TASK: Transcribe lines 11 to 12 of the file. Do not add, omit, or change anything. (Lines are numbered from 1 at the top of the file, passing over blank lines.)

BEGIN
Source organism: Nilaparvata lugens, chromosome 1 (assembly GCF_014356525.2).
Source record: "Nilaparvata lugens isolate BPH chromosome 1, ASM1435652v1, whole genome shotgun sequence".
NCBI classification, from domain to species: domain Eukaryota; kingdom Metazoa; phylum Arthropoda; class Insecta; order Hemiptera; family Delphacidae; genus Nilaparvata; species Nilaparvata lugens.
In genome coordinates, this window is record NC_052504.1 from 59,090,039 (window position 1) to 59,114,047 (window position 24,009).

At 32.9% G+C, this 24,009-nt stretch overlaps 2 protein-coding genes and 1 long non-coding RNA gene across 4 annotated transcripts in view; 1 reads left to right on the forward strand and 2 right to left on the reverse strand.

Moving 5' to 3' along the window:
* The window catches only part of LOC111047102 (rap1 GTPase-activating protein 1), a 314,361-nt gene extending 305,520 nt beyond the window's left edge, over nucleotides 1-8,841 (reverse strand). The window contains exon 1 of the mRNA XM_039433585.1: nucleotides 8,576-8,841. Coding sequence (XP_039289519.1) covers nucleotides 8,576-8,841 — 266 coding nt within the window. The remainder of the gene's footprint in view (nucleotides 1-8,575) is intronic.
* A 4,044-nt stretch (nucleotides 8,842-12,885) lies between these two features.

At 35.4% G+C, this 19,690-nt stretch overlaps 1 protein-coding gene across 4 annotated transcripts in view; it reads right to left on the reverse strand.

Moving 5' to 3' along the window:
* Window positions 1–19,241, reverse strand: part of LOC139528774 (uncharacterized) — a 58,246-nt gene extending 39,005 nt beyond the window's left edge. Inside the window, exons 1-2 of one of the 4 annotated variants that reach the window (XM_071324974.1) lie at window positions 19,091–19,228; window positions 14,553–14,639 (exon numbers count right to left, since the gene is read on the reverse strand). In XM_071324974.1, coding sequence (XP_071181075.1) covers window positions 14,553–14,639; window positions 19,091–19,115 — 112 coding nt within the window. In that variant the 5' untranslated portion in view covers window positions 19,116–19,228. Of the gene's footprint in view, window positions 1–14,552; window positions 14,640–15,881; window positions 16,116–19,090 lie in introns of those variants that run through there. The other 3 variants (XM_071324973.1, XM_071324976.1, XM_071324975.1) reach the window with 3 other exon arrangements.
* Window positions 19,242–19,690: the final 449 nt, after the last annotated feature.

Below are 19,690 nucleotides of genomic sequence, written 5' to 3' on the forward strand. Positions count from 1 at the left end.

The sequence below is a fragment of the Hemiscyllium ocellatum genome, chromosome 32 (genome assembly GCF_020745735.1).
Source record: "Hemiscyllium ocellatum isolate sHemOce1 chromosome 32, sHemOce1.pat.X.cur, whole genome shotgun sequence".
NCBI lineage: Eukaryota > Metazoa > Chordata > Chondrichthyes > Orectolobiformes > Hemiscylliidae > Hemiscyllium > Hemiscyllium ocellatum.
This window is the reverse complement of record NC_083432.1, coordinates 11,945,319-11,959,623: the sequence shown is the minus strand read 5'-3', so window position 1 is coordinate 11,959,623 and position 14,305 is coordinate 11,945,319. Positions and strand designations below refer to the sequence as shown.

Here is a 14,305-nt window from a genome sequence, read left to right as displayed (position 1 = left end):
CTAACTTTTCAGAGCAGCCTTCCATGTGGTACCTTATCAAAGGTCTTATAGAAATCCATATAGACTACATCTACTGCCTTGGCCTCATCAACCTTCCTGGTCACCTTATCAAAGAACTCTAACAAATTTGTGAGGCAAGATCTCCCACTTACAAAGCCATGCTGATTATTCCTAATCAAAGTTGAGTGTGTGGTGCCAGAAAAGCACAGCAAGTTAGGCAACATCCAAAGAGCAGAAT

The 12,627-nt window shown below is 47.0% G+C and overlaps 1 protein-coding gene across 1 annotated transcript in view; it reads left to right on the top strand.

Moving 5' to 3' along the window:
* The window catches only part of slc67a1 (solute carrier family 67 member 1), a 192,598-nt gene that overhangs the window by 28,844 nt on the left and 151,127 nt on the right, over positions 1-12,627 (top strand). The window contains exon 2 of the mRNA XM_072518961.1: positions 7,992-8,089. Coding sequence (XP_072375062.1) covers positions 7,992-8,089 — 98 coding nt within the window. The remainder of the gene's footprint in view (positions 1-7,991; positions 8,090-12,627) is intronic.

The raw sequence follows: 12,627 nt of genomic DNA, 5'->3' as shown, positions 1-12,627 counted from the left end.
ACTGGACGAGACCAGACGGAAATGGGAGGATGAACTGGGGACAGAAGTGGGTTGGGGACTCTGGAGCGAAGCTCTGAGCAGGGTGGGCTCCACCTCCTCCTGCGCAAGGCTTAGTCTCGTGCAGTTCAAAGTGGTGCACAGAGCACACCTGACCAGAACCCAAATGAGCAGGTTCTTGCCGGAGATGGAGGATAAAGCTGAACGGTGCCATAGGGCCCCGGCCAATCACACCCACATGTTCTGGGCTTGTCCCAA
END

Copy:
* Window positions 1–19,241, reverse strand: part of LOC139528774 (uncharacterized) — a 58,246-nt gene extending 39,005 nt beyond the window's left edge. Inside the window, exons 1-2 of one of the 4 annotated variants that reach the window (XM_071324974.1) lie at window positions 19,091–19,228; window positions 14,553–14,639 (exon numbers count right to left, since the gene is read on the reverse strand). In XM_071324974.1, coding sequence (XP_071181075.1) covers window positions 14,553–14,639; window positions 19,091–19,115 — 112 coding nt within the window. In that variant the 5' untranslated portion in view covers window positions 19,116–19,228. Of the gene's footprint in view, window positions 1–14,552; window positions 14,640–15,881; window positions 16,116–19,090 lie in introns of those variants that run through there. The other 3 variants (XM_071324973.1, XM_071324976.1, XM_071324975.1) reach the window with 3 other exon arrangements.
* Window positions 19,242–19,690: the final 449 nt, after the last annotated feature.